A pro-Israel student organization was nationally recognized last week at the 2009 American Israel Public Affairs Committee’s Policy Conference with a prestigious award given to students who demonstrate excellence in pro-Israel advocacy.
More than 400 other colleges and universities from all 50 states participated in AIPAC activities this year but only “GW Acting Politically for Israel” – also known as GAP Israel – went home with the Duke Rudman Leadership Award. Several prominent U.S. and Israeli leaders attended the conference, including Vice President Joe Biden, White House Chief of Staff Rahm Emanuel, Israeli President Shimon Peres and Israeli Prime Minister Benjamin Netanyahu.
Josh Brown, co-president of GAP Israel, said members of the organization are driven to make an impact in D.C.
“This year, GW Acting Politically for Israel started off as a group of students with the vision of creating a student organization that would allow pro-Israel students on campus to make as much of an impact on campus and in Washington as possible,” Brown said in an e-mail.
GAP Israel also benefited from familiarity with AIPAC, said Jessica Fern, GAP’s grassroots director.
“When deciding which campus should receive various awards, the department already has a clear idea of what each campus has dealt with in terms of opposition, how they have acted proactively, how they have reached out to their respective student bodies and how effective they have been in promoting the relationship between the U.S. and Israel,” Fern said in an e-mail.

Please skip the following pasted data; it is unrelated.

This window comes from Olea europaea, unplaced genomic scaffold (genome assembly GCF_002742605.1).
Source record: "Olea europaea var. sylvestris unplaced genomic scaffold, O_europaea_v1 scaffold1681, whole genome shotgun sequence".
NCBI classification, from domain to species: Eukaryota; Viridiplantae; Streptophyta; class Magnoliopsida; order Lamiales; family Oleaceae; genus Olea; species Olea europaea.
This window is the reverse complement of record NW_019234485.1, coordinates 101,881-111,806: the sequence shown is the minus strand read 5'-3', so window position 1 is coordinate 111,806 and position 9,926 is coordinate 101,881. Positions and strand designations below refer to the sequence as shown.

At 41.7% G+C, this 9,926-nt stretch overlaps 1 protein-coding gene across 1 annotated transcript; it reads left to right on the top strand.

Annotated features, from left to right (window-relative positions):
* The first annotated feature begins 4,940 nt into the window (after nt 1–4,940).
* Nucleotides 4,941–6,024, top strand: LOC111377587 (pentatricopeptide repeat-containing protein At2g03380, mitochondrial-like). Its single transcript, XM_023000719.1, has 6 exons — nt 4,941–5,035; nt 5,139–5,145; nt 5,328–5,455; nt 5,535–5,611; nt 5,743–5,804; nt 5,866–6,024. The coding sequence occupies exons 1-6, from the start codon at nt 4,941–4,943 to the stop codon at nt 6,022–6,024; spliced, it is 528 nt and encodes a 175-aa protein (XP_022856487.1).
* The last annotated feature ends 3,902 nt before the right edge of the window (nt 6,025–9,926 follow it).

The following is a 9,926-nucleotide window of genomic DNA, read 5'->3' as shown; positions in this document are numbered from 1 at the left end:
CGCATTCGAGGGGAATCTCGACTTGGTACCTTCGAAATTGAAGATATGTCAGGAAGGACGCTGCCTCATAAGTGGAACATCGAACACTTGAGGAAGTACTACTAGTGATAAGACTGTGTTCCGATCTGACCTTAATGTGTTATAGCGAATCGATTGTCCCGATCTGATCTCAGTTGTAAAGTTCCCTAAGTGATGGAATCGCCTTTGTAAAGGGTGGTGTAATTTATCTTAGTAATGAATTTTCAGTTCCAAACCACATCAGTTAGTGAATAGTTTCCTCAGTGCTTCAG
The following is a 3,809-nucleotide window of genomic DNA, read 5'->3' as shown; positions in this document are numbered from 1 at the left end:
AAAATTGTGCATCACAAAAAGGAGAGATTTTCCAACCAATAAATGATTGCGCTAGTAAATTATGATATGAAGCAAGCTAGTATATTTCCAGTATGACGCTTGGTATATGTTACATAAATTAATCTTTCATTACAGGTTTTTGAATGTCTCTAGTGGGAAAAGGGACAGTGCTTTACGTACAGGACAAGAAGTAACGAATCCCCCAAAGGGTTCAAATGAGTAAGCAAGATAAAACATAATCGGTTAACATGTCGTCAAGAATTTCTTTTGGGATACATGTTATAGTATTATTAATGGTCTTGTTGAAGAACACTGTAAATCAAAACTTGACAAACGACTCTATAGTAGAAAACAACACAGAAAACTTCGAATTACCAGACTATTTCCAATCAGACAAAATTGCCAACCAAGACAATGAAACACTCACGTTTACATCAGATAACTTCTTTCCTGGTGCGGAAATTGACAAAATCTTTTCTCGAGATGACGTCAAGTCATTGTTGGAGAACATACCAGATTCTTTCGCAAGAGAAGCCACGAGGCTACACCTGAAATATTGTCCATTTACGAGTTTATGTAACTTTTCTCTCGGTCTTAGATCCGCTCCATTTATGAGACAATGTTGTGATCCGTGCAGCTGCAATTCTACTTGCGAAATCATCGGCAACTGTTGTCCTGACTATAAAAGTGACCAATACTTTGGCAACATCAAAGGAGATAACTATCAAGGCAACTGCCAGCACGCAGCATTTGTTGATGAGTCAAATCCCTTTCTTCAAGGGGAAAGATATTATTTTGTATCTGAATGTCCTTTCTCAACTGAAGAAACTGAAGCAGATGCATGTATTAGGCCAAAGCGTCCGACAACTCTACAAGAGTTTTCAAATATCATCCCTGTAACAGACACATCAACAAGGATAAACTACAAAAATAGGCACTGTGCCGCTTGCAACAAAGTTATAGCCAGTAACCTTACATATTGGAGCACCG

The organization has about 200 members and is comprised of a diverse group of students, Fern added.
“As an organization, we are distinct from other groups in that we are a consensus organization: we are Jewish, non-Jewish, Democratic, Republican – anyone that supports Israel and the core issues surrounding Israeli foreign policy can find a place in GAP,” she said.
Brown said GAP Israel strives to ensure that all “future leaders enrolled at GW” understand pro-Israel perspectives.
“The goal of our engagement is to ensure that when these student leaders are in the position to make influential decisions on US-Israel relationship, they come to our members to contemplate their decision and make it in favor of the relationship,” Brown said.
Cory Struble, the outgoing president of GW College Democrats, said he worked with GAP this year to provide Democrats with opportunities to get involved as pro-Israel advocates on Capitol Hill.
“GAP has been incredibly active for a new organization – their leaders moved quickly this year to establish positive working relationships with political groups across campus,” Struble said in an e-mail. “As a result of their hard work, they have greatly escalated the visibility and presence of the pro-Israel activist community on campus.”
GAP lobbied on Capitol Hill in February, when more than 130 students advocated for pro-Israel relations.
“Our lobbying missions empowers our student activists to understand the power that they have as citizens of the United States and how they can use that power to make a tremendously positive difference with an issue that they are passionate about,” Brown said.
David Victor, the president of AIPAC, praised the organization at the conference.
“Their leadership offers a model of innovation, organization, and strategic focus, and a textbook example of how to create and sustain a bold and forceful political movement,” he said.